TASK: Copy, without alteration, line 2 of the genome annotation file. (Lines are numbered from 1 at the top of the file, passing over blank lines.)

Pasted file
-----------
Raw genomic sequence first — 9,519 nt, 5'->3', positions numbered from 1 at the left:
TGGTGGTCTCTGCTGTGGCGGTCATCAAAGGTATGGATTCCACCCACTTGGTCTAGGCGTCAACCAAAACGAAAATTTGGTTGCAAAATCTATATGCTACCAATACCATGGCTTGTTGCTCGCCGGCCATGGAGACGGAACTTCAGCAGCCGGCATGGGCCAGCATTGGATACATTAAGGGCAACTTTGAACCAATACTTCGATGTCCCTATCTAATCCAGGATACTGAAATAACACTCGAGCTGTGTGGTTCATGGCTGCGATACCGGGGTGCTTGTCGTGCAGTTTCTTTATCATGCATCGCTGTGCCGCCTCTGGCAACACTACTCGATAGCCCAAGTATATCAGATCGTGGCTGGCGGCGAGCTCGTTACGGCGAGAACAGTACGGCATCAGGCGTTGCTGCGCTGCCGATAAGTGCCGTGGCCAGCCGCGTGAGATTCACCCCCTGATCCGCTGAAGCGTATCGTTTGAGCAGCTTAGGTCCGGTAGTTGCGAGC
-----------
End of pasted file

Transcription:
TGGTGGTCTCTGCTGTGGCGGTCATCAAAGGTATGGATTCCACCCACTTGGTCTAGGCGTCAACCAAAACGAAAATTTGGTTGCAAAATCTATATGCTACCAATACCATGGCTTGTTGCTCGCCGGCCATGGAGACGGAACTTCAGCAGCCGGCATGGGCCAGCATTGGATACATTAAGGGCAACTTTGAACCAATACTTCGATGTCCCTATCTAATCCAGGATACTGAAATAACACTCGAGCTGTGTGGTTCATGGCTGCGATACCGGGGTGCTTGTCGTGCAGTTTCTTTATCATGCATCGCTGTGCCGCCTCTGGCAACACTACTCGATAGCCCAAGTATATCAGATCGTGGCTGGCGGCGAGCTCGTTACGGCGAGAACAGTACGGCATCAGGCGTTGCTGCGCTGCCGATAAGTGCCGTGGCCAGCCGCGTGAGATTCACCCCCTGATCCGCTGAAGCGTATCGTTTGAGCAGCTTAGGTCCGGTAGTTGCGAGC